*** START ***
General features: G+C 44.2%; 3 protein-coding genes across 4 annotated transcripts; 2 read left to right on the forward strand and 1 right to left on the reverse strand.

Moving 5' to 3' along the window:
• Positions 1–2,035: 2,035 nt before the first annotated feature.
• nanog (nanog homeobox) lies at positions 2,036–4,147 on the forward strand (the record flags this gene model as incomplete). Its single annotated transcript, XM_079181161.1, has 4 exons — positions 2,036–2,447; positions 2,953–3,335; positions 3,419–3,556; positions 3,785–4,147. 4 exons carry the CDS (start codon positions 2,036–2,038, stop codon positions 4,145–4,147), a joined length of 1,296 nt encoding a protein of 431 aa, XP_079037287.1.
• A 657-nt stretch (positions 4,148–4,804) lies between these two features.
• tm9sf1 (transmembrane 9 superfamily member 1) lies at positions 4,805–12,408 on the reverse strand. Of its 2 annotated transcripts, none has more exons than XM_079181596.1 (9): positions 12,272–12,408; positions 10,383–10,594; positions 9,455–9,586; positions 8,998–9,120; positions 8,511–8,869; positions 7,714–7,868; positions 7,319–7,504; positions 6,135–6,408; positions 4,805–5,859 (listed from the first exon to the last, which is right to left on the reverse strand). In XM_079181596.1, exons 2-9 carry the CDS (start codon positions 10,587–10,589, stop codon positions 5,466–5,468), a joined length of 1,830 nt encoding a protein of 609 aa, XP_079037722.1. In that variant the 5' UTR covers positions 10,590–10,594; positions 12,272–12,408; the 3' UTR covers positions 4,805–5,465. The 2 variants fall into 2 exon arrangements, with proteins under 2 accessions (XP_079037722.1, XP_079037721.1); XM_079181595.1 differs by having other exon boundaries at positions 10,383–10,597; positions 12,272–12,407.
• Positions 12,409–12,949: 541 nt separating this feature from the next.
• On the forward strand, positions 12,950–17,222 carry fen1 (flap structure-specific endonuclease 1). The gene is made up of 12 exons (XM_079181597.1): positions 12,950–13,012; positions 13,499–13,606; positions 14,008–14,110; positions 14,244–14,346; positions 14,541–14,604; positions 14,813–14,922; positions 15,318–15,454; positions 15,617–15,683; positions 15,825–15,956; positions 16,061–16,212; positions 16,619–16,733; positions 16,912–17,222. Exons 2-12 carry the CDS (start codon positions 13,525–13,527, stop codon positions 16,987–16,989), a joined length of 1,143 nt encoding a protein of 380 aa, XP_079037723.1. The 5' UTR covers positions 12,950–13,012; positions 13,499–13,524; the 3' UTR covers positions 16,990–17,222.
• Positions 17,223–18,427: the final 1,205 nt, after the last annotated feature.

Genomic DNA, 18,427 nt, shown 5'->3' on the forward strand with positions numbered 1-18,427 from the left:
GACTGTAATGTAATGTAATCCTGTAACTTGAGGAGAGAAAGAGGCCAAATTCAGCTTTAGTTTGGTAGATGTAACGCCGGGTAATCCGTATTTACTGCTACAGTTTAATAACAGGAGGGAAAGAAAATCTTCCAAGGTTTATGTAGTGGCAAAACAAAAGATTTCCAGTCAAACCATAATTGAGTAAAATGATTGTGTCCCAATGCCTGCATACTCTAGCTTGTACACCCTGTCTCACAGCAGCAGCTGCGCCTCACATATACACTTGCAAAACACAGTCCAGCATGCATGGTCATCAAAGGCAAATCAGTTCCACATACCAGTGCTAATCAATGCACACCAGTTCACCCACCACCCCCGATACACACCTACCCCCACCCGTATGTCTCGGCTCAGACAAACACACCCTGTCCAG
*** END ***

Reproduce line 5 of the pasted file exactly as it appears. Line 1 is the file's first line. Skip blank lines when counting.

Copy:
• A 657-nt stretch (positions 4,148–4,804) lies between these two features.